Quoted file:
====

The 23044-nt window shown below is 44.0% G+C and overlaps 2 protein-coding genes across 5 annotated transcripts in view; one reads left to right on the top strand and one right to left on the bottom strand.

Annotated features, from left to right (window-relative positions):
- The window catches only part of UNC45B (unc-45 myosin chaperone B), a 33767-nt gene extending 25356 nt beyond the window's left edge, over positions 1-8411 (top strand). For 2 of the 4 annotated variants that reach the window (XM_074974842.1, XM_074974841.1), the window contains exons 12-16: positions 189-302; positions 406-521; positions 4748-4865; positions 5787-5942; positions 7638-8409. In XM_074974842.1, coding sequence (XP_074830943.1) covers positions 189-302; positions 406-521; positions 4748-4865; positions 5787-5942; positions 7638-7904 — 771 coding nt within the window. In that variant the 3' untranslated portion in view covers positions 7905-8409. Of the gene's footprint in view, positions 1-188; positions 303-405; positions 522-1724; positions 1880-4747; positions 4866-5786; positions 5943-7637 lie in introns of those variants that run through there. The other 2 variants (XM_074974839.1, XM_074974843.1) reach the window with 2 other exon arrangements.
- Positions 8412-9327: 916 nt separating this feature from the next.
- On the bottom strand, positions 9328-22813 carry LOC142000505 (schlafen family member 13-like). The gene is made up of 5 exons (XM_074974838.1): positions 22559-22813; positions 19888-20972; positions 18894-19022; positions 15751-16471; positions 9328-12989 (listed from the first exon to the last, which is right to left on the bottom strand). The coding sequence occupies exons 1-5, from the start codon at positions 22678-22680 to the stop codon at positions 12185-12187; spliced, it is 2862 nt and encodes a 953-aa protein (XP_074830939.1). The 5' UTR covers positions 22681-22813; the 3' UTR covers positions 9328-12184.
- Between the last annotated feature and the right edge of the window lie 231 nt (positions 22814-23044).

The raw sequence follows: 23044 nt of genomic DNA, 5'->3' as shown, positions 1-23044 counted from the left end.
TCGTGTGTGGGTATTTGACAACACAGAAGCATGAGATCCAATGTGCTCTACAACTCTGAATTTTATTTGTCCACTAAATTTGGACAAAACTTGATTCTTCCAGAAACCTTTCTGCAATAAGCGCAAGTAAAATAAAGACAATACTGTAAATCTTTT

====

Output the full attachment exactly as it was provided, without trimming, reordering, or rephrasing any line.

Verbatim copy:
The 23044-nt window shown below is 44.0% G+C and overlaps 2 protein-coding genes across 5 annotated transcripts in view; one reads left to right on the top strand and one right to left on the bottom strand.

Annotated features, from left to right (window-relative positions):
- The window catches only part of UNC45B (unc-45 myosin chaperone B), a 33767-nt gene extending 25356 nt beyond the window's left edge, over positions 1-8411 (top strand). For 2 of the 4 annotated variants that reach the window (XM_074974842.1, XM_074974841.1), the window contains exons 12-16: positions 189-302; positions 406-521; positions 4748-4865; positions 5787-5942; positions 7638-8409. In XM_074974842.1, coding sequence (XP_074830943.1) covers positions 189-302; positions 406-521; positions 4748-4865; positions 5787-5942; positions 7638-7904 — 771 coding nt within the window. In that variant the 3' untranslated portion in view covers positions 7905-8409. Of the gene's footprint in view, positions 1-188; positions 303-405; positions 522-1724; positions 1880-4747; positions 4866-5786; positions 5943-7637 lie in introns of those variants that run through there. The other 2 variants (XM_074974839.1, XM_074974843.1) reach the window with 2 other exon arrangements.
- Positions 8412-9327: 916 nt separating this feature from the next.
- On the bottom strand, positions 9328-22813 carry LOC142000505 (schlafen family member 13-like). The gene is made up of 5 exons (XM_074974838.1): positions 22559-22813; positions 19888-20972; positions 18894-19022; positions 15751-16471; positions 9328-12989 (listed from the first exon to the last, which is right to left on the bottom strand). The coding sequence occupies exons 1-5, from the start codon at positions 22678-22680 to the stop codon at positions 12185-12187; spliced, it is 2862 nt and encodes a 953-aa protein (XP_074830939.1). The 5' UTR covers positions 22681-22813; the 3' UTR covers positions 9328-12184.
- Between the last annotated feature and the right edge of the window lie 231 nt (positions 22814-23044).

The raw sequence follows: 23044 nt of genomic DNA, 5'->3' as shown, positions 1-23044 counted from the left end.
TCGTGTGTGGGTATTTGACAACACAGAAGCATGAGATCCAATGTGCTCTACAACTCTGAATTTTATTTGTCCACTAAATTTGGACAAAACTTGATTCTTCCAGAAACCTTTCTGCAATAAGCGCAAGTAAAATAAAGACAATACTGTAAATCTTTT